This is important when interpreting genetic diagrams (see above with the genetic disorder polydactyly).

Know and understand that an allele that controls the development of characteristics only if the dominant allele is not present is a recessive allele.

This is important when interpreting genetic diagrams (see with the genetic disorder cystic fibrosis).

Know and understand that a gene is a small section of DNA.

Genes code for specific proteins and the type of cell they form part of.

Know and understand that each gene codes for a particular combination of amino acids which make a specific protein.

Know and understand that each person (apart from identical twins) has unique DNA - a genetic fingerprint.

DNA fingerprinting is a technique that simultaneously detects lots of sections in the human genome to produce a pattern unique to an individual.

This is a DNA fingerprint and the probability of having two people with the same DNA fingerprint that are not identical twins is very small indeed.

(Actually, because of the chance of imperfect DNA replication, even identical twins don't have a perfect match of their whole genome - but the phenotype outcomes are so close, the term 'identical twins' is still appropriate, since it is difficult to detect their differences.)

Know that this can be used to identify individuals in a process known as DNA fingerprinting.

Use DNA genetic fingerprinting 1. Forensic science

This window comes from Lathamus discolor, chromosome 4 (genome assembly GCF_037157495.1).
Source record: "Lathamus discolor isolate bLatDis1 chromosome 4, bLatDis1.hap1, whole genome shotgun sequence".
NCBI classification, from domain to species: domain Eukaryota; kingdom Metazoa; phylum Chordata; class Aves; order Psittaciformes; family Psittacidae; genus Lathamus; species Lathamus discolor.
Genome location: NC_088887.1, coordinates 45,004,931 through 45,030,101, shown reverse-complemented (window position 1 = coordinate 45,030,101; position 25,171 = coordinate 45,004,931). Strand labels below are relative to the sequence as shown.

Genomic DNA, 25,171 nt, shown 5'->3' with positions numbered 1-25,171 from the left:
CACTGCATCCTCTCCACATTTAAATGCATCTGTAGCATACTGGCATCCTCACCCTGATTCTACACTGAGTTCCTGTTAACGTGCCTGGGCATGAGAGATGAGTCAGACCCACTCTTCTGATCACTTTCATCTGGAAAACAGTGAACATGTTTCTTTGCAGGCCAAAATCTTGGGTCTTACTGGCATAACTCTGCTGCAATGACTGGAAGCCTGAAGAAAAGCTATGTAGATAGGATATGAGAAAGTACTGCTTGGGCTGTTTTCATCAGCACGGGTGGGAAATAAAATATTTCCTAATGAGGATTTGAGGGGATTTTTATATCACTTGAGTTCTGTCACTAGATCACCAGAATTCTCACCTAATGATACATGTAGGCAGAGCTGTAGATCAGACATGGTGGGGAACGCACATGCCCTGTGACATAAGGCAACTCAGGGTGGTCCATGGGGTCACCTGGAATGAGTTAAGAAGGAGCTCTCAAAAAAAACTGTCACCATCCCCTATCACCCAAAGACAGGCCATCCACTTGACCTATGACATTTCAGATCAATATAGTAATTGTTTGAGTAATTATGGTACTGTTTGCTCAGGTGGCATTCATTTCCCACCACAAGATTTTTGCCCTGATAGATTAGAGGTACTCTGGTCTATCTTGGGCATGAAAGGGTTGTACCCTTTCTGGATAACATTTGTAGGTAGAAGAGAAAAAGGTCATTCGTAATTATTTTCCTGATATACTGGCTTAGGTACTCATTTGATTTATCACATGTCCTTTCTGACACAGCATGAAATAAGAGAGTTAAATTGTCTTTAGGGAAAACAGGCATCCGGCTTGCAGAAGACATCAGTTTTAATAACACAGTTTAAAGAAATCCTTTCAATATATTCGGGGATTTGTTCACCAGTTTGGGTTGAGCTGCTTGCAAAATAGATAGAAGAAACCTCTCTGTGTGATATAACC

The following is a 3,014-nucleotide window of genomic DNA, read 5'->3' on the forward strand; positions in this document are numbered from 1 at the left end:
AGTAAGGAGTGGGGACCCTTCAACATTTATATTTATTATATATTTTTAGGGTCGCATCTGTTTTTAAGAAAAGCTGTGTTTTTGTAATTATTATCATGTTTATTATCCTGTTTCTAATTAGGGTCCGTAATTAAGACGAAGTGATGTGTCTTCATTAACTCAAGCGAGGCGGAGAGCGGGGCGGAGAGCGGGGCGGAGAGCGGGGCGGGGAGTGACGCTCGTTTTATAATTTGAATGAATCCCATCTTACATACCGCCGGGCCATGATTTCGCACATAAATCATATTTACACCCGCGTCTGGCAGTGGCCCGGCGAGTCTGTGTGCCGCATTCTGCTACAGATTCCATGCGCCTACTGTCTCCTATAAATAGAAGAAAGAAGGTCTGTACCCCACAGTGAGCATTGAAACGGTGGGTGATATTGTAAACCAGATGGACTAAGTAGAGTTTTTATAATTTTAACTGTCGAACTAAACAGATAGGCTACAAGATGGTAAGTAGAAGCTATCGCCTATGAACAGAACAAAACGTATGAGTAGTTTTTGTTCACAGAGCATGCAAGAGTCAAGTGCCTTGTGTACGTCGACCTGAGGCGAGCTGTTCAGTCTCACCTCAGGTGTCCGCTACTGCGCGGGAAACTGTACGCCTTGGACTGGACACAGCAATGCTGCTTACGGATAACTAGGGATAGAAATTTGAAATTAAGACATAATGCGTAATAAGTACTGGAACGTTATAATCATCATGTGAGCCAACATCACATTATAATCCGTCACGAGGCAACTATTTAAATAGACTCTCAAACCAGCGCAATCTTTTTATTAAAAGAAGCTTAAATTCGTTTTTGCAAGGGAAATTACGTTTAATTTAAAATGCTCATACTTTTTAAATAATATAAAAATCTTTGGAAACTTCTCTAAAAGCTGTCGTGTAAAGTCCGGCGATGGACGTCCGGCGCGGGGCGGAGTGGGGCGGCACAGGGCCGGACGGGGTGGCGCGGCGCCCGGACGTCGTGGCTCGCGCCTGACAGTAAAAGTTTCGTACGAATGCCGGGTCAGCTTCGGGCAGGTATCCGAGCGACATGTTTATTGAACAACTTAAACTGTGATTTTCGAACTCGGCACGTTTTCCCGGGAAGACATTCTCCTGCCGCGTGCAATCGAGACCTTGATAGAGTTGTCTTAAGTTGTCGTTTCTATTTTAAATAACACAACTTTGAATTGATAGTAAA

The technique is used in forensic science and your DNA can be checked against a database of previous suspects or convicted criminals!

DNA from samples of human origin from a crime scene can be compared with the DNA of a suspect believed to have committed a crime, and of course eliminate innocent people!

Use of DNA genetic fingerprinting 2. Archaeology

It is also used in archaeology to try and establish the original of ancient bodies and bones!

All you need is a sample of blood, hair, semen or skin from a body or crime scene.

It can also be used to identify if an individual is a relative of another.

As I was working on this page in 2013, the bones of King Richard III had been found by archaeologists in the City of Leicester, England. Chromosomal DNA was extracted from the bones and compared with one of the few known descendents of his family (a man in Canada, I think?) and a family match established. The bones showed that Richard III had a deformed back ('hunchback'), but you didn't need DNA to confirm that!

Since writing the above paragraph. on re-visiting Leicester, I took a photograph of the DNA evidence for confirming the bones found were those of Richard III (image below from the exhibition in the medieval Guildhall in Leicester from the work done by Leicester University).

They compared the mitochondrial DNA of Michael Ibsen and a 2nd matrilineal (lineage 2), with that of DNA extracted from the bones of Richard III. See the diagram below.

You can see the matching base peaks (colour coded) for the specific and characteristic sequence based on the four bases G (guanine), A (adenine), C (cytosine) and T (thymine) found in the structure of the compared DNA molecules of the individual genomes.

The sequence reads in sections such as ...GAACAAGCTATGTA.... etc.

Use of DNA genetic fingerprinting 3. Genealogy

Genetic fingerprinting can be used to identify if one person is related to another.

e.g. determination of the parent or parents of a child.

It has been used to identify children separated at birth, and re-united by their DNA profiles.


Learning objectives

Know how and why sexual reproduction gives rise to variation and understand the gamete (sex) cells divide by meiosis.

Know how sex is determined in human reproduction from the presence of XX or XY chromosomes.

Be able to construct Punnett square tables for determination of gender.

Be able to a genetic diagram to show how gender is genetically determined.

Know and understand what genetic fingerprinting is.

Be able to describe how DNA genetic fingerprinting is used in forensic science, archaeology and genealogy